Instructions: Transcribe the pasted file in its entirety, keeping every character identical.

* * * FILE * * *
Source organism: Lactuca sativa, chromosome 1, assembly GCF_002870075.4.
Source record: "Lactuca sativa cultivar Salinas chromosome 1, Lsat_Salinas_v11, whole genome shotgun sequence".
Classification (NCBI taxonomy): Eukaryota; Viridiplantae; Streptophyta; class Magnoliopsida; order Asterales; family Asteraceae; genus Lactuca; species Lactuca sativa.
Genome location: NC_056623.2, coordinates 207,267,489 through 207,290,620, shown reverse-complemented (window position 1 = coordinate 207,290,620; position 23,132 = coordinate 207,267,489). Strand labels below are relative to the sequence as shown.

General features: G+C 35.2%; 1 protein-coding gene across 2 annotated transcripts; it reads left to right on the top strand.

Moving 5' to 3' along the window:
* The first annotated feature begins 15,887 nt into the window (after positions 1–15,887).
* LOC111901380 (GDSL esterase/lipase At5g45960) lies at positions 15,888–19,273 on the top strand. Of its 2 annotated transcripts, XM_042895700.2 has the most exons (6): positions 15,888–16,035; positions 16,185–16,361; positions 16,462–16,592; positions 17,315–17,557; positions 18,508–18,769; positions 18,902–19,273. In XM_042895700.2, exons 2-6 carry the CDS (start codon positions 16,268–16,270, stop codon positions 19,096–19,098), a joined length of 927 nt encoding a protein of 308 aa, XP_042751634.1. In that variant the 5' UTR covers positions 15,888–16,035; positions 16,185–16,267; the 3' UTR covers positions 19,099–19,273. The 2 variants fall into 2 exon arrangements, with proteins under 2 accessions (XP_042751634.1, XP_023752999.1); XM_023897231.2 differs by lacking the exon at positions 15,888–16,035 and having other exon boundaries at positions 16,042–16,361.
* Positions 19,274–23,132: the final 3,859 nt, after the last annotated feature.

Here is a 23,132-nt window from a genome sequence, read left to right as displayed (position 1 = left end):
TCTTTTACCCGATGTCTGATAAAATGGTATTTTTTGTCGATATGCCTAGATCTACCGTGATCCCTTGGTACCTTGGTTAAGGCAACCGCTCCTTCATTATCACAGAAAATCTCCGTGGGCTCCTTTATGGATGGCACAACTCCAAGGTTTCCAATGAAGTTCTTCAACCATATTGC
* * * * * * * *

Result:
Source organism: Lactuca sativa, chromosome 1, assembly GCF_002870075.4.
Source record: "Lactuca sativa cultivar Salinas chromosome 1, Lsat_Salinas_v11, whole genome shotgun sequence".
Classification (NCBI taxonomy): Eukaryota; Viridiplantae; Streptophyta; class Magnoliopsida; order Asterales; family Asteraceae; genus Lactuca; species Lactuca sativa.
Genome location: NC_056623.2, coordinates 207,267,489 through 207,290,620, shown reverse-complemented (window position 1 = coordinate 207,290,620; position 23,132 = coordinate 207,267,489). Strand labels below are relative to the sequence as shown.

General features: G+C 35.2%; 1 protein-coding gene across 2 annotated transcripts; it reads left to right on the top strand.

Moving 5' to 3' along the window:
* The first annotated feature begins 15,887 nt into the window (after positions 1–15,887).
* LOC111901380 (GDSL esterase/lipase At5g45960) lies at positions 15,888–19,273 on the top strand. Of its 2 annotated transcripts, XM_042895700.2 has the most exons (6): positions 15,888–16,035; positions 16,185–16,361; positions 16,462–16,592; positions 17,315–17,557; positions 18,508–18,769; positions 18,902–19,273. In XM_042895700.2, exons 2-6 carry the CDS (start codon positions 16,268–16,270, stop codon positions 19,096–19,098), a joined length of 927 nt encoding a protein of 308 aa, XP_042751634.1. In that variant the 5' UTR covers positions 15,888–16,035; positions 16,185–16,267; the 3' UTR covers positions 19,099–19,273. The 2 variants fall into 2 exon arrangements, with proteins under 2 accessions (XP_042751634.1, XP_023752999.1); XM_023897231.2 differs by lacking the exon at positions 15,888–16,035 and having other exon boundaries at positions 16,042–16,361.
* Positions 19,274–23,132: the final 3,859 nt, after the last annotated feature.

Here is a 23,132-nt window from a genome sequence, read left to right as displayed (position 1 = left end):
TCTTTTACCCGATGTCTGATAAAATGGTATTTTTTGTCGATATGCCTAGATCTACCGTGATCCCTTGGTACCTTGGTTAAGGCAACCGCTCCTTCATTATCACAGAAAATCTCCGTGGGCTCCTTTATGGATGGCACAACTCCAAGGTTTCCAATGAAGTTCTTCAACCATATTGC